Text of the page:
Play Dreams: A VR Art Gallery!

SPAce Trailer (Lexplay Version)


During Lexplay Gaming Convention ’17, we at HVRE were given our own booth for the entire weekends, and we got to show off both the VR version on Google Cardboards – that we’d pass out to onlookers – and stand-alone versions on laptops for those that didn’t want to download the app to their phones or get “strapped” into a headset.  Half of the games on the VR version were built out to play on regular Windows’ computers, and with that, I went back to “SPAce” and “Sol Mates” right before the convention and made a few small changes that would reflect the new platform they were on (compared to the VR versions, that had different control schemes and other small variations).

Enjoy the trailer!

Sol Mates Trailer (Lexplay Version)


During Lexplay Gaming Convention ’17, we at HVRE were given our own booth for the entire weekends, and we got to show off both the VR version on Google Cardboards – that we’d pass out to onlookers – and stand-alone versions on laptops for those that didn’t want to download the app to their phones or get “strapped” into a headset.  Half of the games on the VR version were built out to play on regular Windows’ computers, and with that, I went back to “Sol Mates” and “SPAce” right before the convention and made a few small changes that would reflect the new platform they were on (compared to the VR versions, that had different control schemes and other small variations).

Enjoy the trailer!

Dreams Presentation at Morlan Gallery


After months of working on our games for HVRE 2017 (a collection of games known simply as “Dreams”), we were invited to several events to host and show off what we had done.  The first of the events was the Rules & Play Interactive Art Exhibit that happens twice a year in Lexington, Kentucky.  The third would eventually be what we had building up to this whole time; Lexington’s only gaming convention, Lexplay ’17.  However, in between those two events, we got to present our work at three different showings at Transylvania University’s own Moral Art Gallery, as part of a theme of futuristic, interactive art.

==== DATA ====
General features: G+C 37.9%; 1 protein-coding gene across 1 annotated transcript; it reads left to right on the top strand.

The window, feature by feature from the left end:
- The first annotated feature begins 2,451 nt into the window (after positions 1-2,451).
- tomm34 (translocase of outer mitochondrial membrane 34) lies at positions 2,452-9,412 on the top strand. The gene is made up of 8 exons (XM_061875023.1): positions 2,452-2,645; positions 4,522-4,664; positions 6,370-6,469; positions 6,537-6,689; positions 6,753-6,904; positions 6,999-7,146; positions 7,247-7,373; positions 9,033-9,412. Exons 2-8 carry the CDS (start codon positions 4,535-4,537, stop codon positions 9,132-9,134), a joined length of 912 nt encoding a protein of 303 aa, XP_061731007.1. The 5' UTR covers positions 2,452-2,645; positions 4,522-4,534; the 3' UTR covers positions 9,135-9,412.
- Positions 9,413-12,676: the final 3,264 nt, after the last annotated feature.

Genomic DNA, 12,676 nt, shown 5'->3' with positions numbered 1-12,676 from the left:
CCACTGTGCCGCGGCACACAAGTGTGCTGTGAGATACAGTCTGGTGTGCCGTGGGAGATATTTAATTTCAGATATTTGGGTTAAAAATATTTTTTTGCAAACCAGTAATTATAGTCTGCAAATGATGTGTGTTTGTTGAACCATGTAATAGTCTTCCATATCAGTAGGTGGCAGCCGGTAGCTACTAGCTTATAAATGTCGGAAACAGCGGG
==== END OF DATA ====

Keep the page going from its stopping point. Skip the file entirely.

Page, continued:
The first two showings at Morlan were fairly tame, garnering a couple dozen people (or more) at each one.  We got to relax and let others play our games using the Vive VR headset, as we conversed with our onlookers about the development process that had transpired.  For the last showing at Morlan, it was to be more of a presentation, rather than just simply allowing random art goers to come in and out to look at the gallery.

Myself and the technical lead of “Dreams” got the chance to stand in front of a decent crowd (with definitely more people than had attended before), and for an hour we got to both talk about and show off all of the hard work we had put into it.  The curator of the gallery seemed quite pleased with our presentation and the games we had created, as well as the students, art seekers, and walk-ins that were there that day.  It was great to be able to converse with an audience about something I am passionate about, and gave me a boost of confidence seeing so many people interested.  We were even interviewed by a writer for a local magazine and was placed in a printed article the very next month.

Enjoy the video!